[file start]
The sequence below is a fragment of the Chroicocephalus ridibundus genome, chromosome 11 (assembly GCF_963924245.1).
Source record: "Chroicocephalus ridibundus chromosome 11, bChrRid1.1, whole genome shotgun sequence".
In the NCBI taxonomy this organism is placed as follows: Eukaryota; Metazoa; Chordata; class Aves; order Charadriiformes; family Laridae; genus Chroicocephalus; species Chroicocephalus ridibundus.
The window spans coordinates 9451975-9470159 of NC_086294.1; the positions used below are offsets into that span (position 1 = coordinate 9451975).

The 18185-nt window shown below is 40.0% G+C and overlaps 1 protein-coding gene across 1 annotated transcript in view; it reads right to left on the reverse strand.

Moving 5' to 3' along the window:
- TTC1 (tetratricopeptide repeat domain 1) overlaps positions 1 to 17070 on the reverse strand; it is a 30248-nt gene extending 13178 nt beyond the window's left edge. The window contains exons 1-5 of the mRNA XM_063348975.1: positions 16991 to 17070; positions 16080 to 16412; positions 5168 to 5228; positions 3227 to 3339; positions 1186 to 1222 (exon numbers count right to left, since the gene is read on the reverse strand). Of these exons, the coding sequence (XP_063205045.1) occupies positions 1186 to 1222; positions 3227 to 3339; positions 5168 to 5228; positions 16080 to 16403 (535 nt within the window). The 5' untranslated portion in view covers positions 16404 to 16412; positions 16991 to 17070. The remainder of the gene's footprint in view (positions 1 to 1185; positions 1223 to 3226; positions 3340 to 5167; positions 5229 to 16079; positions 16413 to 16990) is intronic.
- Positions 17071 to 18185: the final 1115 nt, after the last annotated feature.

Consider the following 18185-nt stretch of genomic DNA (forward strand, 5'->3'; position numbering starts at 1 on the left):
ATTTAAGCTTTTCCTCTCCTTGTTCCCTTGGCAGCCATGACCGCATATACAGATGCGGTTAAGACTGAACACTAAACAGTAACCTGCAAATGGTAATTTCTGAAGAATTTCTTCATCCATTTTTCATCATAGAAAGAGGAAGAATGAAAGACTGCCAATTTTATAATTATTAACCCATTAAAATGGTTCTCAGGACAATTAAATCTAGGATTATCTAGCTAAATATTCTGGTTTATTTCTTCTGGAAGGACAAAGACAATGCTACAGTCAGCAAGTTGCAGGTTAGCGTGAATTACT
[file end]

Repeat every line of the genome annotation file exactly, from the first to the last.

The sequence below is a fragment of the Chroicocephalus ridibundus genome, chromosome 11 (assembly GCF_963924245.1).
Source record: "Chroicocephalus ridibundus chromosome 11, bChrRid1.1, whole genome shotgun sequence".
In the NCBI taxonomy this organism is placed as follows: Eukaryota; Metazoa; Chordata; class Aves; order Charadriiformes; family Laridae; genus Chroicocephalus; species Chroicocephalus ridibundus.
The window spans coordinates 9451975-9470159 of NC_086294.1; the positions used below are offsets into that span (position 1 = coordinate 9451975).

The 18185-nt window shown below is 40.0% G+C and overlaps 1 protein-coding gene across 1 annotated transcript in view; it reads right to left on the reverse strand.

Moving 5' to 3' along the window:
- TTC1 (tetratricopeptide repeat domain 1) overlaps positions 1 to 17070 on the reverse strand; it is a 30248-nt gene extending 13178 nt beyond the window's left edge. The window contains exons 1-5 of the mRNA XM_063348975.1: positions 16991 to 17070; positions 16080 to 16412; positions 5168 to 5228; positions 3227 to 3339; positions 1186 to 1222 (exon numbers count right to left, since the gene is read on the reverse strand). Of these exons, the coding sequence (XP_063205045.1) occupies positions 1186 to 1222; positions 3227 to 3339; positions 5168 to 5228; positions 16080 to 16403 (535 nt within the window). The 5' untranslated portion in view covers positions 16404 to 16412; positions 16991 to 17070. The remainder of the gene's footprint in view (positions 1 to 1185; positions 1223 to 3226; positions 3340 to 5167; positions 5229 to 16079; positions 16413 to 16990) is intronic.
- Positions 17071 to 18185: the final 1115 nt, after the last annotated feature.

Consider the following 18185-nt stretch of genomic DNA (forward strand, 5'->3'; position numbering starts at 1 on the left):
ATTTAAGCTTTTCCTCTCCTTGTTCCCTTGGCAGCCATGACCGCATATACAGATGCGGTTAAGACTGAACACTAAACAGTAACCTGCAAATGGTAATTTCTGAAGAATTTCTTCATCCATTTTTCATCATAGAAAGAGGAAGAATGAAAGACTGCCAATTTTATAATTATTAACCCATTAAAATGGTTCTCAGGACAATTAAATCTAGGATTATCTAGCTAAATATTCTGGTTTATTTCTTCTGGAAGGACAAAGACAATGCTACAGTCAGCAAGTTGCAGGTTAGCGTGAATTACT